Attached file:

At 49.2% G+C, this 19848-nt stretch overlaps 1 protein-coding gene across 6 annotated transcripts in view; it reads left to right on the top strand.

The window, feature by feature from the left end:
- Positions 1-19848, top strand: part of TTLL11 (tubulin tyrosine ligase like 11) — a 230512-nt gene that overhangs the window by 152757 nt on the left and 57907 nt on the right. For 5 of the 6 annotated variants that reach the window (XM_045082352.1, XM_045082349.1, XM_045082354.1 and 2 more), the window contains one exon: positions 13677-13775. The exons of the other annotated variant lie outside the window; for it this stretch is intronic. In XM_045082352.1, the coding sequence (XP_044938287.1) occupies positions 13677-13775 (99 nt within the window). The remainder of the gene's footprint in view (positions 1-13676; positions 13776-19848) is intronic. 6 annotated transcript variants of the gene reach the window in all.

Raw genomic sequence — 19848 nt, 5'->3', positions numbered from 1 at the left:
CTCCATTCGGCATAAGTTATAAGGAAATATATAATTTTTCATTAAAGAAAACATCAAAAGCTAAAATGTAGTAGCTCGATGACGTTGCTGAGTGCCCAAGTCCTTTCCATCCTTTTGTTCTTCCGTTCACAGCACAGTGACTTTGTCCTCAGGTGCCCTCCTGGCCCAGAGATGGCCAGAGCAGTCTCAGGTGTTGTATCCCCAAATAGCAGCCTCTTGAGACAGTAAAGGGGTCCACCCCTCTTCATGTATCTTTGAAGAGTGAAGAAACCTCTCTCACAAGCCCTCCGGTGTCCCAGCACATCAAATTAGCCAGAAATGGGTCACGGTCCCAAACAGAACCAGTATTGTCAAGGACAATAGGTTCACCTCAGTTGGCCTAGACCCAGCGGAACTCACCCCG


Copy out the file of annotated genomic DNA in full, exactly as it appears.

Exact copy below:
At 49.2% G+C, this 19848-nt stretch overlaps 1 protein-coding gene across 6 annotated transcripts in view; it reads left to right on the top strand.

The window, feature by feature from the left end:
- Positions 1-19848, top strand: part of TTLL11 (tubulin tyrosine ligase like 11) — a 230512-nt gene that overhangs the window by 152757 nt on the left and 57907 nt on the right. For 5 of the 6 annotated variants that reach the window (XM_045082352.1, XM_045082349.1, XM_045082354.1 and 2 more), the window contains one exon: positions 13677-13775. The exons of the other annotated variant lie outside the window; for it this stretch is intronic. In XM_045082352.1, the coding sequence (XP_044938287.1) occupies positions 13677-13775 (99 nt within the window). The remainder of the gene's footprint in view (positions 1-13676; positions 13776-19848) is intronic. 6 annotated transcript variants of the gene reach the window in all.

Raw genomic sequence — 19848 nt, 5'->3', positions numbered from 1 at the left:
CTCCATTCGGCATAAGTTATAAGGAAATATATAATTTTTCATTAAAGAAAACATCAAAAGCTAAAATGTAGTAGCTCGATGACGTTGCTGAGTGCCCAAGTCCTTTCCATCCTTTTGTTCTTCCGTTCACAGCACAGTGACTTTGTCCTCAGGTGCCCTCCTGGCCCAGAGATGGCCAGAGCAGTCTCAGGTGTTGTATCCCCAAATAGCAGCCTCTTGAGACAGTAAAGGGGTCCACCCCTCTTCATGTATCTTTGAAGAGTGAAGAAACCTCTCTCACAAGCCCTCCGGTGTCCCAGCACATCAAATTAGCCAGAAATGGGTCACGGTCCCAAACAGAACCAGTATTGTCAAGGACAATAGGTTCACCTCAGTTGGCCTAGACCCAGCGGAACTCACCCCG